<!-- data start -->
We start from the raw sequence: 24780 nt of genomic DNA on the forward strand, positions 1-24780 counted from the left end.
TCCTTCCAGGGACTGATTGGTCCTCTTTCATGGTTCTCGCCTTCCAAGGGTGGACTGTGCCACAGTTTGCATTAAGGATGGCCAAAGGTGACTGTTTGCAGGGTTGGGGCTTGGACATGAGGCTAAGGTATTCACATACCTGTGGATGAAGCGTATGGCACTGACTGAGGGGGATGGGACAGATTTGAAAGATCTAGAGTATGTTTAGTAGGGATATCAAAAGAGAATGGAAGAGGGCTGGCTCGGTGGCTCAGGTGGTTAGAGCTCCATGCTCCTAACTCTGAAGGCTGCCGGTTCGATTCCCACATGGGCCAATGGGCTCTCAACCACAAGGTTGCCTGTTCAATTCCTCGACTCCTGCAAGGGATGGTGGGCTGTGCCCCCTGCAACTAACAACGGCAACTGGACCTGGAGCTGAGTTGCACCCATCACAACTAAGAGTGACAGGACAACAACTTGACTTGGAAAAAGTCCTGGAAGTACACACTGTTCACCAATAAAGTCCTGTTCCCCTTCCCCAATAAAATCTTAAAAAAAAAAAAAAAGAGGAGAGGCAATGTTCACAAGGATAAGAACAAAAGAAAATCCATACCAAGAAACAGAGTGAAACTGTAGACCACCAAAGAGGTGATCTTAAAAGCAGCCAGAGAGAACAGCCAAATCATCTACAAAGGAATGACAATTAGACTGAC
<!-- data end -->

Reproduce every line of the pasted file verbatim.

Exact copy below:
We start from the raw sequence: 24780 nt of genomic DNA on the forward strand, positions 1-24780 counted from the left end.
TCCTTCCAGGGACTGATTGGTCCTCTTTCATGGTTCTCGCCTTCCAAGGGTGGACTGTGCCACAGTTTGCATTAAGGATGGCCAAAGGTGACTGTTTGCAGGGTTGGGGCTTGGACATGAGGCTAAGGTATTCACATACCTGTGGATGAAGCGTATGGCACTGACTGAGGGGGATGGGACAGATTTGAAAGATCTAGAGTATGTTTAGTAGGGATATCAAAAGAGAATGGAAGAGGGCTGGCTCGGTGGCTCAGGTGGTTAGAGCTCCATGCTCCTAACTCTGAAGGCTGCCGGTTCGATTCCCACATGGGCCAATGGGCTCTCAACCACAAGGTTGCCTGTTCAATTCCTCGACTCCTGCAAGGGATGGTGGGCTGTGCCCCCTGCAACTAACAACGGCAACTGGACCTGGAGCTGAGTTGCACCCATCACAACTAAGAGTGACAGGACAACAACTTGACTTGGAAAAAGTCCTGGAAGTACACACTGTTCACCAATAAAGTCCTGTTCCCCTTCCCCAATAAAATCTTAAAAAAAAAAAAAAAGAGGAGAGGCAATGTTCACAAGGATAAGAACAAAAGAAAATCCATACCAAGAAACAGAGTGAAACTGTAGACCACCAAAGAGGTGATCTTAAAAGCAGCCAGAGAGAACAGCCAAATCATCTACAAAGGAATGACAATTAGACTGAC